Manufacturers said more and more items -- from ovens to cars -- were now able to integrate thanks to better wireless technology, offering convenience and the chance to save energy.
More than 600 companies are showcasing cutting-edge gadgetry at this year's Combined Exhibition of Advanced Technologies (CEATEC) in Makuhari, near Tokyo.
One of the highlights is "smart innovation" which connects home appliances -- from washing machines and air conditioners to security cameras at the door -- to mobile devices.
"You will soon be able to use your smartphone or tablet PC as if it is a remote control for all these appliances," said Shuji Tomaru of Japanese mobile phone carrier NTT DoCoMo.
"If somebody tries to break into your house, you would immediately know because your phone will receive the information."
Residents, he said, could also use their phone to switch on the air conditioner before they return home or to turn on a washing machine.
Panasonic, which has already unveiled rice cookers and washing machines that can be controlled from a mobile phone, was Tuesday demonstrating bathroom scales and blood pressure-measuring devices connected to the Internet.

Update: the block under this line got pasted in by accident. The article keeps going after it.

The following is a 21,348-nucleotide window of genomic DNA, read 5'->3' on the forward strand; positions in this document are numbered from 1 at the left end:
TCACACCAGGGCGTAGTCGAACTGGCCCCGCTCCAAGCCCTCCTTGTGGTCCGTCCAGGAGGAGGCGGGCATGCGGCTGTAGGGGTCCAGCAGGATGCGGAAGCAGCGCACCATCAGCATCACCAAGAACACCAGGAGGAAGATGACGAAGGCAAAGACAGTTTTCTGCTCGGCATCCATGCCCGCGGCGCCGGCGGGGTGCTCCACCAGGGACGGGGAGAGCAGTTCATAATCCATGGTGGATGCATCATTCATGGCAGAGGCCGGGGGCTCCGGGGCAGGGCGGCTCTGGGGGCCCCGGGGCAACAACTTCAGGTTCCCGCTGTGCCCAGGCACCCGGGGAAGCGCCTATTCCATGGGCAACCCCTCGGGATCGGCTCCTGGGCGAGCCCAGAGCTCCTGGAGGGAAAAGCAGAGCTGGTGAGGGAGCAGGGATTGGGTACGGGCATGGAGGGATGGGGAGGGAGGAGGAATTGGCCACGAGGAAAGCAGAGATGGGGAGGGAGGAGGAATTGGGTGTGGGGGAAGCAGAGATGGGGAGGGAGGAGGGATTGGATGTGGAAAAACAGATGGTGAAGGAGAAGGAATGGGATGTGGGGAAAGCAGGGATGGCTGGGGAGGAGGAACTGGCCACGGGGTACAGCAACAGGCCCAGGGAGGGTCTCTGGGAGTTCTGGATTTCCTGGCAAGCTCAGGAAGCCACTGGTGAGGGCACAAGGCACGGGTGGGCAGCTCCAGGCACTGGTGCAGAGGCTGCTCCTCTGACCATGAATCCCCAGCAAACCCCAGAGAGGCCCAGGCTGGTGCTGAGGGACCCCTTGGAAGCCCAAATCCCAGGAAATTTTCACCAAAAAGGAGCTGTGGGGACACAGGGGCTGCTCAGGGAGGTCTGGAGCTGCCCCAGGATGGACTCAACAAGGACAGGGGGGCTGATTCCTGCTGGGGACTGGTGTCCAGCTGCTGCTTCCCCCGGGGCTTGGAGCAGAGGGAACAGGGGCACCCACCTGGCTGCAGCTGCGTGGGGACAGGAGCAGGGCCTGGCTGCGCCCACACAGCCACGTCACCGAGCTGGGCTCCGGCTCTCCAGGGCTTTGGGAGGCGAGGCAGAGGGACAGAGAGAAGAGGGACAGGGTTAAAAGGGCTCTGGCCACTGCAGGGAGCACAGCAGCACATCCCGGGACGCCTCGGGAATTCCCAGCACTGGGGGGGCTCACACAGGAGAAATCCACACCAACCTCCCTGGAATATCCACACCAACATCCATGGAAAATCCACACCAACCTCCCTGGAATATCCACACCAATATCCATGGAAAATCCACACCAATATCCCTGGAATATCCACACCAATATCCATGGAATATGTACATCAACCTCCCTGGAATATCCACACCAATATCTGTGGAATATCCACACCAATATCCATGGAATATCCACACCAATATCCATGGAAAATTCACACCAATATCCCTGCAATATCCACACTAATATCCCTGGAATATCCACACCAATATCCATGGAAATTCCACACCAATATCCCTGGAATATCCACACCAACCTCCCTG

Masaki Matsukura at the company's booth said that in ageing Japan, where grown children often live far from their parents, these devices can provide reassurance.
"They can be used when you want to check on your father's health condition, for example," he said. "You can see the medical data whenever he measures his blood pressure, no matter where you live."
Japanese car giant Toyota used its first appearance at CEATEC to show off its new Smart Insect car.
These small electric vehicles can recognise their driver and can be programmed only to operate if they know the person behind the wheel.
And in a move apeing the gestures that are becoming increasingly familiar as the use of tablet computers spreads, the car will do things like open its door at the wave of an arm.
"The Smart Insect is a car which can communicate with you, your home and society," said Toyota's Shigeki Tomoyama.
"You can tell it what you want by making gestures, and the car understands you and will adapt to your personal style.
"We like to think of it as a well-trained pet or a friend who understands you very well."
CEATEC runs until Saturday.